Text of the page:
KAINJI, NIGERIA – The prosecution only called one witness against Abba Umar. He said the defendant, if released, would likely go back to Boko Haram’s hideout in the Sambisa forest in northeast Nigeria.
But Umar had already done himself no favors. He had pleaded not guilty, yet described himself as an “Islamic warrior” and a “commander of the Islamic army.”
Curious faces peered around the door or through the window to catch a glimpse of the defendant, who like the hundreds of others was barefoot and wearing orange overalls.
Seemingly inevitably, the judge found him guilty and sentenced him to five lengthy prison terms.
Boko Haram’s bloody quest to establish a hard-line Islamic state in remote northeast Nigeria over the last nine years has its own grim accounting.
At least 20,000 have been killed and more than 2.6 million others made homeless by violence that has spilled across the border into Cameroon, Chad and Niger.
Nigeria has arrested as Boko Haram suspects 1,669 people — mostly men, but also some women and children.
Nigeria was widely criticized for holding them and thousands of other civilians for years without even a sight of a lawyer or a courtroom.
Held at the Kainji barracks in central Niger state, their cases finally began last October, initially behind closed doors at four specially-constituted civilian courts at the army facility.
This week, access restrictions were lifted and the media and public got a rare first glimpse of those being held — and the charges against them.
On Monday, defendants included Haruna Yahaya, who was jailed for 15 years for involvement in the kidnapping of more than 200 schoolgirls from the town of Chibok in 2014. The 35-year-old disabled former trader, who said he was forced to fight for the jihadis, was one of 20 people convicted and sentenced Monday.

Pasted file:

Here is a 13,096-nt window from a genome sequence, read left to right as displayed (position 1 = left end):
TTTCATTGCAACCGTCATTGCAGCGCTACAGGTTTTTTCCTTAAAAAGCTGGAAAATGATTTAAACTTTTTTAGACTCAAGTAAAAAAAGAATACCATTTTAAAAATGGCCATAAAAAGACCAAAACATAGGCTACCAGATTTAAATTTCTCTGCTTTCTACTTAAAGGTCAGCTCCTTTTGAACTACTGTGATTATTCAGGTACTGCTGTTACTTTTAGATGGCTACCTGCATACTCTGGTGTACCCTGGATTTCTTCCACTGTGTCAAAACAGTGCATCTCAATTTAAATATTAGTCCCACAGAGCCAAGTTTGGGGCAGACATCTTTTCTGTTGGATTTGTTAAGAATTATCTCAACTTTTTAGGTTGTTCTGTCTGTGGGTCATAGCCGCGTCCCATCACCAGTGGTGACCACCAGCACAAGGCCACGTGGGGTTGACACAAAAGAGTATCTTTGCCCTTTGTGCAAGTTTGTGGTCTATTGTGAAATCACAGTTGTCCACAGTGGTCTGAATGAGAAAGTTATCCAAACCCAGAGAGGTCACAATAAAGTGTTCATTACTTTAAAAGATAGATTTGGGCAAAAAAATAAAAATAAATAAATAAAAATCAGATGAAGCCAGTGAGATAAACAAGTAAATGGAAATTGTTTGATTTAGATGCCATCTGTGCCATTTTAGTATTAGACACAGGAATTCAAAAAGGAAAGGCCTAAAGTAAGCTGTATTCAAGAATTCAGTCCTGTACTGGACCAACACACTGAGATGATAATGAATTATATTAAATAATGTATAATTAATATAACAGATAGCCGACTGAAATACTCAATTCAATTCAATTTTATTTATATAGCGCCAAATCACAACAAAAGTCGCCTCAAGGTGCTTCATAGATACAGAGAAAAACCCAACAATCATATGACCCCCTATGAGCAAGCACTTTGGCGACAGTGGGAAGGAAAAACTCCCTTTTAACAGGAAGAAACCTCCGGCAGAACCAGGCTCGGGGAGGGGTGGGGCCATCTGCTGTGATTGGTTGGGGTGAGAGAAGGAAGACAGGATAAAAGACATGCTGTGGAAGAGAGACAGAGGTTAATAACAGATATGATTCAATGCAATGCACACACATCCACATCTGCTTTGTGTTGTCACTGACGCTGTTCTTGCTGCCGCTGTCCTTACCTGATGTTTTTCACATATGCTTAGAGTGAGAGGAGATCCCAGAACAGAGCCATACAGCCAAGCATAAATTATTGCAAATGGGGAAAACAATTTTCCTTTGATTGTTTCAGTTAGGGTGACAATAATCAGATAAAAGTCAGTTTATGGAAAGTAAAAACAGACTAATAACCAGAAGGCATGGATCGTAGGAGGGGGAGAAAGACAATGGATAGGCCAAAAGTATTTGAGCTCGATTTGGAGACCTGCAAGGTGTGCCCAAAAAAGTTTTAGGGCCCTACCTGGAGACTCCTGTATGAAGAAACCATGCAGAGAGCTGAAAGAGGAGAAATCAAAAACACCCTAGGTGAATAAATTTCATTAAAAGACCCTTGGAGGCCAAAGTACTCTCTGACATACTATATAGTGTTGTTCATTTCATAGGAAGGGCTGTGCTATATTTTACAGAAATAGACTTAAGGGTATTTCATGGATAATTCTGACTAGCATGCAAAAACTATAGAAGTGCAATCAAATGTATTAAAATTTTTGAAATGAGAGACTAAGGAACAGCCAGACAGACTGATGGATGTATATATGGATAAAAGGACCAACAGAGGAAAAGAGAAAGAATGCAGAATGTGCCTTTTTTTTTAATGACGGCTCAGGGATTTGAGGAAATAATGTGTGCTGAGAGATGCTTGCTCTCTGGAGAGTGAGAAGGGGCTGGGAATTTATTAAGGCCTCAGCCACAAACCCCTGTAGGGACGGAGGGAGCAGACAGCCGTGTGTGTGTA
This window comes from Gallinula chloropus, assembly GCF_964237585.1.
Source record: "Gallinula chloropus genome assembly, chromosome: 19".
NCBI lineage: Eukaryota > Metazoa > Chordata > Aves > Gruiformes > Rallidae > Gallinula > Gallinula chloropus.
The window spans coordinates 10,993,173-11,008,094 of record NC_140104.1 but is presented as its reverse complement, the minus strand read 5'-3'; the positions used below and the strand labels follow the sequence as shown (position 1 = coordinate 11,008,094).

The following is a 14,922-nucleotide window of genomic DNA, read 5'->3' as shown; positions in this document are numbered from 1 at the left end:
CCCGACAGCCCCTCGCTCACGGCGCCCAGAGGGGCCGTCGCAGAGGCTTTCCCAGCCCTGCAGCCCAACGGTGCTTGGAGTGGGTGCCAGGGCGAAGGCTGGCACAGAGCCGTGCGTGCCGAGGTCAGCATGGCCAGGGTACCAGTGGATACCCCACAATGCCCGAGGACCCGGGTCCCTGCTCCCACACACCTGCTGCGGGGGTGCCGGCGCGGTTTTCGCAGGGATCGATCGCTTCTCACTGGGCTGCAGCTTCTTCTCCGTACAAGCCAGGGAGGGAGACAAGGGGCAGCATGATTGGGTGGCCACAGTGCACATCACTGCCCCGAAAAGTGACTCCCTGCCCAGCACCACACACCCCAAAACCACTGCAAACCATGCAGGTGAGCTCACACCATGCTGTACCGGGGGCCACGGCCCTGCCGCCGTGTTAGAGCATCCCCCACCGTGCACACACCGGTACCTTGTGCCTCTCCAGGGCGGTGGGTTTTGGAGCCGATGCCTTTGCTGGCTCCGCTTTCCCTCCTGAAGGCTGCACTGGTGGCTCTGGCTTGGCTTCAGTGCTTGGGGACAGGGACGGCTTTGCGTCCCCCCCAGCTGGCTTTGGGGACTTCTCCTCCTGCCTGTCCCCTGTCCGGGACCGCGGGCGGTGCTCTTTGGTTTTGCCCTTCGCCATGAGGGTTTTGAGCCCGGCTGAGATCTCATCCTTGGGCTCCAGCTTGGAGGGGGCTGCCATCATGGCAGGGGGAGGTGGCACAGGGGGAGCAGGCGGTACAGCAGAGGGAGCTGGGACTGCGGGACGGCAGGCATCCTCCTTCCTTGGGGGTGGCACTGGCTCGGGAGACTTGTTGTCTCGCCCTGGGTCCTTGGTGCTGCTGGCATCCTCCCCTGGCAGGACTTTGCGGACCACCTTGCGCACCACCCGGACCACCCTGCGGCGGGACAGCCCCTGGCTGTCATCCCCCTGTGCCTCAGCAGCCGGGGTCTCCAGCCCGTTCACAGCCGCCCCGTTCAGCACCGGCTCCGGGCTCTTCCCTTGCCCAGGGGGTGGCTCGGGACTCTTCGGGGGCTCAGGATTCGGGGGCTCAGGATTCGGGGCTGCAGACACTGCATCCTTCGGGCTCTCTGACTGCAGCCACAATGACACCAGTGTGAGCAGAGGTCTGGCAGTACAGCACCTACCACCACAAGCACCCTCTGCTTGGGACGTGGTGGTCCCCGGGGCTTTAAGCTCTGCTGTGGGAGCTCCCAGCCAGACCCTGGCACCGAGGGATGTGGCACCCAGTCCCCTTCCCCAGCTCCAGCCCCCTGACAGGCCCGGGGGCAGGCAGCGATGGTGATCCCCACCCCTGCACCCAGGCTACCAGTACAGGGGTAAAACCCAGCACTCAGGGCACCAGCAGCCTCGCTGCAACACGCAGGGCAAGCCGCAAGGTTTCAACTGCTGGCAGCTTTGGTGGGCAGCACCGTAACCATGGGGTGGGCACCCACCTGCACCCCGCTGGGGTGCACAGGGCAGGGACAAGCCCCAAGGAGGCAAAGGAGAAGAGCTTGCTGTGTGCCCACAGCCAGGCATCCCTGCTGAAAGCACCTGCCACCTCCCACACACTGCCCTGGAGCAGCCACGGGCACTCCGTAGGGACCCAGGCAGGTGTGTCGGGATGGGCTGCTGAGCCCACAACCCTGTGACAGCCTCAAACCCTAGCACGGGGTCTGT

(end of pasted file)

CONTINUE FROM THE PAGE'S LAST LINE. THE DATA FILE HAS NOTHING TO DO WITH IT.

Umar was one of 42 cases dealt with Tuesday.
Some, like Mohammed Hussain, identified as a Boko Haram commander, pleaded guilty to involvement in attacks in Yobe and Borno states. He was jailed for 20 years.
Last October, he said he had no regrets.
“If I die today, I am fulfilled and I know I will go straight to heaven because I have done my bit of what Allah wants me to do, which is to kill the “kaffirs” (unbelievers) in our midst,” he was reported as saying.
Questions have been raised about the ability of Nigeria’s overburdened justice system to cope with so many defendants, and the standard of investigations and evidence.
The government has said 468 people were released after it was found they had no case to answer; 45 were jailed for between two and 15 years; 28 had their cases transferred.
A further 82 pleaded guilty in exchange for a lesser prison sentence or release, taking into account time served in custody.
The remaining detainees waiting to hear their fate were brought out of detention to sit outside the courtrooms under canopies until their cases were called.
Lawyers from the Legal Aid Council of Nigeria were on hand to prepare their defense.
How long the process will last is anyone’s guess, admitted one prosecutor. But even then, there are more cases to be heard elsewhere.
“Our next port of call, after we are finally done with Kainji, is Maiduguri, where we have about 4,000 suspects waiting,” said the lawyer.